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aktualisiert am 17. Mai 2019

ISBN 9783843909648

Euro 84,00 inkl. 7% MwSt

978-3-8439-0964-8, Reihe Elektrotechnik

Stephan Menzel
Modeling and Simulation of Resistive Switching Devices

156 Seiten, Dissertation Rheinisch-Westfälische Technische Hochschule Aachen (2012), Softcover, B5

Zusammenfassung / Abstract

As conventional memory concepts are approaching their physical scaling limits, novel memory device concepts for highly scalable, ultrafast, energy efficient, nonvolatile memory are demanded. Resistive switching devices, which rely on nanoionic redox phenomena, are potential candidates for the use in resistive random access memories (ReRAMs) or logic applications. By applying appropriate electrical stimuli they can be switched back and forth between different resistance states, which encode the digital information. Based on their physical nature three different resistive switching mechanisms can be distinguished: the electrochemical mechanism (ECM), the valence-change mechanism (VCM) and the thermochemical mechanism (TCM). While the basic principles of the switching processes are well understood, many details are still unknown or under discussion. Especially, the origin of the switching kinetics in VCM cells and the physical origin of the multilevel programming capability in ECM cells need to be clarified. To address these open questions simulation models can be employed. However, until now there are no simulation models available that can answer these questions.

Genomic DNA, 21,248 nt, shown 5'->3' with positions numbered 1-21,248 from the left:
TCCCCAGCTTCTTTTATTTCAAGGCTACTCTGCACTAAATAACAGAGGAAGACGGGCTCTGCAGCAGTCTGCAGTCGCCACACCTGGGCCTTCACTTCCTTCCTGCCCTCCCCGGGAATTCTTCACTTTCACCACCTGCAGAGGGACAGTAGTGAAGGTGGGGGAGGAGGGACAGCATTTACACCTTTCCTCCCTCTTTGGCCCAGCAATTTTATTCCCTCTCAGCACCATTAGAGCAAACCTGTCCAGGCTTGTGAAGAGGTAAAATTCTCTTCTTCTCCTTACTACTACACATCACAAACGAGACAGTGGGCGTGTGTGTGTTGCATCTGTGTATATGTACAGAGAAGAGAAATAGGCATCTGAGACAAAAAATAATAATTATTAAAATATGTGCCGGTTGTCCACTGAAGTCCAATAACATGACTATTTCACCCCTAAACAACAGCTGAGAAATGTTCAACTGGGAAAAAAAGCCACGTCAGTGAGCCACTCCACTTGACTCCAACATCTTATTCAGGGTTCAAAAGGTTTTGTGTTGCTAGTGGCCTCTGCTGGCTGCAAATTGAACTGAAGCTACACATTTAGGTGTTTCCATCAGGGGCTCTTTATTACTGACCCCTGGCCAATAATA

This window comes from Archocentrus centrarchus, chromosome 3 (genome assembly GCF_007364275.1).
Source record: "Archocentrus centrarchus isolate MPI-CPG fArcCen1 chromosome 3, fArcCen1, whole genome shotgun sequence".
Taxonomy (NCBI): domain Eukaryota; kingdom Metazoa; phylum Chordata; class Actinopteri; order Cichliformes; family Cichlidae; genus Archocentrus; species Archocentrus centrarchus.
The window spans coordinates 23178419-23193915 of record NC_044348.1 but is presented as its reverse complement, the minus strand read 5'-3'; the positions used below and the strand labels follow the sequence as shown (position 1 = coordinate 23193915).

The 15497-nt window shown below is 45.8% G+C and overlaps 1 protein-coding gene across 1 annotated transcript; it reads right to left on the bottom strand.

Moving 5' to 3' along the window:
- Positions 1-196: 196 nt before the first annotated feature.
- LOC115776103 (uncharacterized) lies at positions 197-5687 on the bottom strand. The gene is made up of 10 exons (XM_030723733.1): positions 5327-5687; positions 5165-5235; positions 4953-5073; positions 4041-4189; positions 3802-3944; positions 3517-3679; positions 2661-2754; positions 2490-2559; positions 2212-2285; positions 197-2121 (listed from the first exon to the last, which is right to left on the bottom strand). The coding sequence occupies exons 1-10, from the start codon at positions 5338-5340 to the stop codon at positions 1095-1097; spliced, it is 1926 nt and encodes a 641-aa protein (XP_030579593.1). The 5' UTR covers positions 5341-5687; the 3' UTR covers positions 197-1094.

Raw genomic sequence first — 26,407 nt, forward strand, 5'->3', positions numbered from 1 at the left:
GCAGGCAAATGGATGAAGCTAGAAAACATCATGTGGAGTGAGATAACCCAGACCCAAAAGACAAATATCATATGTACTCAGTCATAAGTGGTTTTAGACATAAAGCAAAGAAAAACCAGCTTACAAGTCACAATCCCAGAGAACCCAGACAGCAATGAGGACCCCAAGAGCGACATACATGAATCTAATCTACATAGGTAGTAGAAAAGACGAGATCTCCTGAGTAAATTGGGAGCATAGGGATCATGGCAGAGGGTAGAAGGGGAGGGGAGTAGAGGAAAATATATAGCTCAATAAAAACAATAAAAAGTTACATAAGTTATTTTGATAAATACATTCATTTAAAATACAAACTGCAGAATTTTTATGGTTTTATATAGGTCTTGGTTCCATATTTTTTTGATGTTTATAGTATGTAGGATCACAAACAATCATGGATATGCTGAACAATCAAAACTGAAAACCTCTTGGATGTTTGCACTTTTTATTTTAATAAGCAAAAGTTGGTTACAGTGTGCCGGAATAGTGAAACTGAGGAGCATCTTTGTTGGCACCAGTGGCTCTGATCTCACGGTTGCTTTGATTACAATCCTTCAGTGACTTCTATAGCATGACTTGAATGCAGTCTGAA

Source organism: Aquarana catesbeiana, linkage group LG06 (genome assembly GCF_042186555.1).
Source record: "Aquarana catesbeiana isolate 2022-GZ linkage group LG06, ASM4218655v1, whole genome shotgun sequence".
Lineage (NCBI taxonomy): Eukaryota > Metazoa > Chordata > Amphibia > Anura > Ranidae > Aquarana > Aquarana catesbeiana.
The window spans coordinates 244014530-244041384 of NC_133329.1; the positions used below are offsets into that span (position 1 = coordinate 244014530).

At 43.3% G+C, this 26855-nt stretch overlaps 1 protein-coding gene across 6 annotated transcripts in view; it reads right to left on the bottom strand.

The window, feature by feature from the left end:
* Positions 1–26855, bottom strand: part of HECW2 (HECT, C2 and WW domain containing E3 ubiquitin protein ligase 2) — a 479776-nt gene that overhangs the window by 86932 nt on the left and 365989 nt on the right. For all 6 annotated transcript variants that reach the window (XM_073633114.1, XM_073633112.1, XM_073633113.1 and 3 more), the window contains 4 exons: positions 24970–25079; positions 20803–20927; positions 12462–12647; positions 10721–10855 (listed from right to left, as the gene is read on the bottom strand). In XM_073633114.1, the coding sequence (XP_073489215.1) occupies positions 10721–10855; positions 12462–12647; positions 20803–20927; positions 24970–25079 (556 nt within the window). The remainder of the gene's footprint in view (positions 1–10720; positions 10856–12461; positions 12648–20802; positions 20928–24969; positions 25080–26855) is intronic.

In this thesis, physics-based simulation models of ECM and VCM devices are developed to address these questions. For this, the corresponding simulation results are compared to experimental data.

A physics-based dynamic 1D compact model for resistive switching in ECM cells is presented. Simulations based on this model were performed to investigate fundamental phenomena as the multilevel switching capabilities and the nonlinear switching kinetics. The former is realized by modulation of a tunneling gap between one electrode and a growing filament within the insulating layer. By comparison to experimental data, this model was validated. This model is extended to a 2D finite elements simulation model. With this approach polyfilamentary growth and the unipolar switching phenomenon in ECM cells at very low resistances were investigated and discussed.

Regarding the VCM cell, an electro-thermal finite elements simulation model was developed to explain the origin of the nonlinear switching kinetics. A comparison of the model and the experimental data revealed that the nonlinear switching kinetics is predominantly caused by temperature-accelerated drift of oxygen vacancies. The derived model provides essential rules for an optimized cell design.